This means all of the dogs are above 32 degrees and this temperature is no issue for a Labrador. The dogs can keep it warm inside down to 17 below. This is the coldest I have had dogs in the truck and the water did not freeze overnight. The little Rat Terrier Skeeter shares a dog space with my black lab Axle. Skeeter uses Axle to keep him warm.
The insulation that keeps them warm in the winter also keeps them cool in the summer.
I cannot explain exactly how this works, though. There is a fan in the dog box and dog trailer that circulates air in the door vents and out the top.
If the fan is sucking in outside air that is 100 degrees on a hot July day how could it not be 100 degrees inside the topper box or trailer? I was at the Sanford hospital in Sioux Falls for several days when my Sweetie was hospitalized. I went out at 2 p.m. one day to check on the dogs and make sure the fan was running. I quietly opened the locked dog door and peered in. The temperature on the truck thermometer was 98 degrees in the middle of this big parking lot. When I looked in you could see that there was not a single dog panting. They were as cool as cucumbers. It does not make sense to me but it does work this way.
There are trade-offs with both dog hauling methods. The truck requires that the dogs load in and out using a ladder that runs from the box opening to the ground. This is not difficult, but it does take more effort than letting the dog make the short jump from the ground into the dog trailer kennel. The dog truck box is higher off the ground and this means that on gravel roads the dogs are not subject to breathing in the dust from the truck tires. You need to be careful on gravel roads with a dog trailer. When traveling off road or in bad road conditions a truck box is easier to navigate with, also.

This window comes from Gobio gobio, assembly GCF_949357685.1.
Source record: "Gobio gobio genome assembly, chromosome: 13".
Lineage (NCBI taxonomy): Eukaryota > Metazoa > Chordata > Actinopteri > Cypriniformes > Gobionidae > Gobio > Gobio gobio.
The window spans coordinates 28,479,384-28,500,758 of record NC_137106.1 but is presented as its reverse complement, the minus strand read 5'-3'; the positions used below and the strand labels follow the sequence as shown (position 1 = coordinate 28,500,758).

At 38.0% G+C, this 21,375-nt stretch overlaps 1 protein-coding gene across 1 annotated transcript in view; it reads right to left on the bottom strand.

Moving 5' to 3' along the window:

The ride is smoother for the dogs that ride in the dog box topper compared to beating down the Interstate with the trailer galloping over the expansion joints in the road. If you ever purchase a dog trailer, make sure you get one that has enough weight to even out the bumps. The six-hole trailer I have is big enough to get this job done but I have seen small 2-4 dog trailers where the wheels would bounce of the ground. Not a good situation for a dog.
The way I am set up now I can make the most of every travel opportunity. The dogs are safe, secure and comfortable regardless of the weather. Some folks drive new $50,000 trucks, live in $650,000 houses and travel the world. I choose to commit my disposable income to a life as a dog trainer, multiple dog owner and hunter/outdoorsman. My new rig was ordered on June 1 and will be ready to pick up on March 12.
I made that trip last weekend and the new rig is in place. It is everything I thought it would be. I am sure my dogs are excited, too. It only took them about three trips up and down the ladder to get that figured out.